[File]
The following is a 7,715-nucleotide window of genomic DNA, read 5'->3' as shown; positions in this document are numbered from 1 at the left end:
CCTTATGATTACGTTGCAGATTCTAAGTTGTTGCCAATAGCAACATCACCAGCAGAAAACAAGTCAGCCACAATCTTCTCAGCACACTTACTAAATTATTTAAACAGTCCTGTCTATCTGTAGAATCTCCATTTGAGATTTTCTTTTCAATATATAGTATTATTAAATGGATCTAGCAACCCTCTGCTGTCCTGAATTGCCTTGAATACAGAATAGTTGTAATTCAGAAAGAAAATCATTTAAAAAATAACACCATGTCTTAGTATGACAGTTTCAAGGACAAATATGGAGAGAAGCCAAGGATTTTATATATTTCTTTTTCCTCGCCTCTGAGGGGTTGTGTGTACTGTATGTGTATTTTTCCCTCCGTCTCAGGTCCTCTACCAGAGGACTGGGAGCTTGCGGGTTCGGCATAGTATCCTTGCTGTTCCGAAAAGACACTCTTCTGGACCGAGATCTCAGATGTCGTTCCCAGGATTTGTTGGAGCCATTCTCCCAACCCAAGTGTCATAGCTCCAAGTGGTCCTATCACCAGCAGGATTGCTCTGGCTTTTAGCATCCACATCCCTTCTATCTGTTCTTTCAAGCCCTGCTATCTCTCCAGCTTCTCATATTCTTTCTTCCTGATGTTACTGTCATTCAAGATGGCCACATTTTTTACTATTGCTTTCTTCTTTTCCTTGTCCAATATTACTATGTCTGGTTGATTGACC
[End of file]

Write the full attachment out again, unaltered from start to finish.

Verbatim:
The following is a 7,715-nucleotide window of genomic DNA, read 5'->3' as shown; positions in this document are numbered from 1 at the left end:
CCTTATGATTACGTTGCAGATTCTAAGTTGTTGCCAATAGCAACATCACCAGCAGAAAACAAGTCAGCCACAATCTTCTCAGCACACTTACTAAATTATTTAAACAGTCCTGTCTATCTGTAGAATCTCCATTTGAGATTTTCTTTTCAATATATAGTATTATTAAATGGATCTAGCAACCCTCTGCTGTCCTGAATTGCCTTGAATACAGAATAGTTGTAATTCAGAAAGAAAATCATTTAAAAAATAACACCATGTCTTAGTATGACAGTTTCAAGGACAAATATGGAGAGAAGCCAAGGATTTTATATATTTCTTTTTCCTCGCCTCTGAGGGGTTGTGTGTACTGTATGTGTATTTTTCCCTCCGTCTCAGGTCCTCTACCAGAGGACTGGGAGCTTGCGGGTTCGGCATAGTATCCTTGCTGTTCCGAAAAGACACTCTTCTGGACCGAGATCTCAGATGTCGTTCCCAGGATTTGTTGGAGCCATTCTCCCAACCCAAGTGTCATAGCTCCAAGTGGTCCTATCACCAGCAGGATTGCTCTGGCTTTTAGCATCCACATCCCTTCTATCTGTTCTTTCAAGCCCTGCTATCTCTCCAGCTTCTCATATTCTTTCTTCCTGATGTTACTGTCATTCAAGATGGCCACATTTTTTACTATTGCTTTCTTCTTTTCCTTGTCCAATATTACTATGTCTGGTTGATTGACC